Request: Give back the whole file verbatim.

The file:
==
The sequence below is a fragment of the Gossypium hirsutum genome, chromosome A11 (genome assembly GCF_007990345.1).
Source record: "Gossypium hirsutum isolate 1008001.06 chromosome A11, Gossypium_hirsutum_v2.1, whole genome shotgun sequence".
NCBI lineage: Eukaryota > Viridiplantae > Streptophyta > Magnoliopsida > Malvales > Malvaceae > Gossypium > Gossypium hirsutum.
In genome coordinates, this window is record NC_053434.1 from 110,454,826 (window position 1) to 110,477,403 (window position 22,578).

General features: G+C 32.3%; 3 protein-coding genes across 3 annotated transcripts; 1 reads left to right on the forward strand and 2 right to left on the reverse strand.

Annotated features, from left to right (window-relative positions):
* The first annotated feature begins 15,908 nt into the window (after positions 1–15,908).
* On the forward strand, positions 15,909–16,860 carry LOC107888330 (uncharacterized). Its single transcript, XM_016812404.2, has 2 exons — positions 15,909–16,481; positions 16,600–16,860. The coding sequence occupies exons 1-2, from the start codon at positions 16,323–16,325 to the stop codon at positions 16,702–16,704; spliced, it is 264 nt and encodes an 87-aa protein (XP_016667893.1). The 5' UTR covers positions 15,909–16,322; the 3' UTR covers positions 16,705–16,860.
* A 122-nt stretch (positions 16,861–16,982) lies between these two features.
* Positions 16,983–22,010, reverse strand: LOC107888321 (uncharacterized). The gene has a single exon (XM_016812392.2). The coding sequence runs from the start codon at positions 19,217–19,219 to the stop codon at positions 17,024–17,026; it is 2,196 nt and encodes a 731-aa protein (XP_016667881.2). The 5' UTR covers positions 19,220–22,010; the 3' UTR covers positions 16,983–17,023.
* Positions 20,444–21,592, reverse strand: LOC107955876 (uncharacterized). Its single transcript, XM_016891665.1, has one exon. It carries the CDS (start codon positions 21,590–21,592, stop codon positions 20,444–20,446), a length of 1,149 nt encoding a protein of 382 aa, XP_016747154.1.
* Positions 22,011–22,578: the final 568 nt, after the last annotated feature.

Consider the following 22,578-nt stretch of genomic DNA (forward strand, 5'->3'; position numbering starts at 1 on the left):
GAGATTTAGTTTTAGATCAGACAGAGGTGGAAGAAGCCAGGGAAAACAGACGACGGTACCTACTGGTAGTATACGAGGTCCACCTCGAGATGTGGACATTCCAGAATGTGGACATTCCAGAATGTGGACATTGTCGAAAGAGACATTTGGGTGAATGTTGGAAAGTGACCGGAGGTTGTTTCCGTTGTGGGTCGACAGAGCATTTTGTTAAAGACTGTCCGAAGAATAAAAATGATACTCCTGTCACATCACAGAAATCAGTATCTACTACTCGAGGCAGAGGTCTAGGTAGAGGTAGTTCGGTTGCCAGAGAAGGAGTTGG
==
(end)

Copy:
The sequence below is a fragment of the Gossypium hirsutum genome, chromosome A11 (genome assembly GCF_007990345.1).
Source record: "Gossypium hirsutum isolate 1008001.06 chromosome A11, Gossypium_hirsutum_v2.1, whole genome shotgun sequence".
NCBI lineage: Eukaryota > Viridiplantae > Streptophyta > Magnoliopsida > Malvales > Malvaceae > Gossypium > Gossypium hirsutum.
In genome coordinates, this window is record NC_053434.1 from 110,454,826 (window position 1) to 110,477,403 (window position 22,578).

General features: G+C 32.3%; 3 protein-coding genes across 3 annotated transcripts; 1 reads left to right on the forward strand and 2 right to left on the reverse strand.

Annotated features, from left to right (window-relative positions):
* The first annotated feature begins 15,908 nt into the window (after positions 1–15,908).
* On the forward strand, positions 15,909–16,860 carry LOC107888330 (uncharacterized). Its single transcript, XM_016812404.2, has 2 exons — positions 15,909–16,481; positions 16,600–16,860. The coding sequence occupies exons 1-2, from the start codon at positions 16,323–16,325 to the stop codon at positions 16,702–16,704; spliced, it is 264 nt and encodes an 87-aa protein (XP_016667893.1). The 5' UTR covers positions 15,909–16,322; the 3' UTR covers positions 16,705–16,860.
* A 122-nt stretch (positions 16,861–16,982) lies between these two features.
* Positions 16,983–22,010, reverse strand: LOC107888321 (uncharacterized). The gene has a single exon (XM_016812392.2). The coding sequence runs from the start codon at positions 19,217–19,219 to the stop codon at positions 17,024–17,026; it is 2,196 nt and encodes a 731-aa protein (XP_016667881.2). The 5' UTR covers positions 19,220–22,010; the 3' UTR covers positions 16,983–17,023.
* Positions 20,444–21,592, reverse strand: LOC107955876 (uncharacterized). Its single transcript, XM_016891665.1, has one exon. It carries the CDS (start codon positions 21,590–21,592, stop codon positions 20,444–20,446), a length of 1,149 nt encoding a protein of 382 aa, XP_016747154.1.
* Positions 22,011–22,578: the final 568 nt, after the last annotated feature.

Consider the following 22,578-nt stretch of genomic DNA (forward strand, 5'->3'; position numbering starts at 1 on the left):
GAGATTTAGTTTTAGATCAGACAGAGGTGGAAGAAGCCAGGGAAAACAGACGACGGTACCTACTGGTAGTATACGAGGTCCACCTCGAGATGTGGACATTCCAGAATGTGGACATTCCAGAATGTGGACATTGTCGAAAGAGACATTTGGGTGAATGTTGGAAAGTGACCGGAGGTTGTTTCCGTTGTGGGTCGACAGAGCATTTTGTTAAAGACTGTCCGAAGAATAAAAATGATACTCCTGTCACATCACAGAAATCAGTATCTACTACTCGAGGCAGAGGTCTAGGTAGAGGTAGTTCGGTTGCCAGAGAAGGAGTTGG